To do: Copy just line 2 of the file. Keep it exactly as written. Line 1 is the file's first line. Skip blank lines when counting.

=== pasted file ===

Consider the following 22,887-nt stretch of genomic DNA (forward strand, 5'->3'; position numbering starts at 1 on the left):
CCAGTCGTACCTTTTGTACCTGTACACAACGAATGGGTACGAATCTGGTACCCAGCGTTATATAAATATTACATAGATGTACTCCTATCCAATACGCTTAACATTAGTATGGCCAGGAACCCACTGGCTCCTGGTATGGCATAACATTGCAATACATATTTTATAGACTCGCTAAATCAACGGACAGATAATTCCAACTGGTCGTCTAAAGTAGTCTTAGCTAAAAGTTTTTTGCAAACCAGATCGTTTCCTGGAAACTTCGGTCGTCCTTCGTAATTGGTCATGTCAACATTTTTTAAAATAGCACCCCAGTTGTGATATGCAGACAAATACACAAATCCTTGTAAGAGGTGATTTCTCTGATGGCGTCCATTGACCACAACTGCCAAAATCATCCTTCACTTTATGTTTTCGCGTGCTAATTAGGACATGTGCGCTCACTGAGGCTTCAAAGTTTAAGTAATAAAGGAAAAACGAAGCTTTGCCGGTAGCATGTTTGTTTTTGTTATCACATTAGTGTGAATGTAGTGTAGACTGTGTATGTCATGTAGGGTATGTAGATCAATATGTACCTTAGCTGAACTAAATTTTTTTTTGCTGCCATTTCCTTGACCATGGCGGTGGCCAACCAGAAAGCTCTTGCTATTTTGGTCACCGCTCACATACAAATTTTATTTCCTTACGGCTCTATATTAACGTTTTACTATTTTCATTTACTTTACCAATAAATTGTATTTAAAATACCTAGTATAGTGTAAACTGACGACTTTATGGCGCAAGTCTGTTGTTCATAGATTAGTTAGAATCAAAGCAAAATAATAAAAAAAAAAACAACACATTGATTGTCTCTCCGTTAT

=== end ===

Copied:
CCAGTCGTACCTTTTGTACCTGTACACAACGAATGGGTACGAATCTGGTACCCAGCGTTATATAAATATTACATAGATGTACTCCTATCCAATACGCTTAACATTAGTATGGCCAGGAACCCACTGGCTCCTGGTATGGCATAACATTGCAATACATATTTTATAGACTCGCTAAATCAACGGACAGATAATTCCAACTGGTCGTCTAAAGTAGTCTTAGCTAAAAGTTTTTTGCAAACCAGATCGTTTCCTGGAAACTTCGGTCGTCCTTCGTAATTGGTCATGTCAACATTTTTTAAAATAGCACCCCAGTTGTGATATGCAGACAAATACACAAATCCTTGTAAGAGGTGATTTCTCTGATGGCGTCCATTGACCACAACTGCCAAAATCATCCTTCACTTTATGTTTTCGCGTGCTAATTAGGACATGTGCGCTCACTGAGGCTTCAAAGTTTAAGTAATAAAGGAAAAACGAAGCTTTGCCGGTAGCATGTTTGTTTTTGTTATCACATTAGTGTGAATGTAGTGTAGACTGTGTATGTCATGTAGGGTATGTAGATCAATATGTACCTTAGCTGAACTAAATTTTTTTTTGCTGCCATTTCCTTGACCATGGCGGTGGCCAACCAGAAAGCTCTTGCTATTTTGGTCACCGCTCACATACAAATTTTATTTCCTTACGGCTCTATATTAACGTTTTACTATTTTCATTTACTTTACCAATAAATTGTATTTAAAATACCTAGTATAGTGTAAACTGACGACTTTATGGCGCAAGTCTGTTGTTCATAGATTAGTTAGAATCAAAGCAAAATAATAAAAAAAAAAACAACACATTGATTGTCTCTCCGTTAT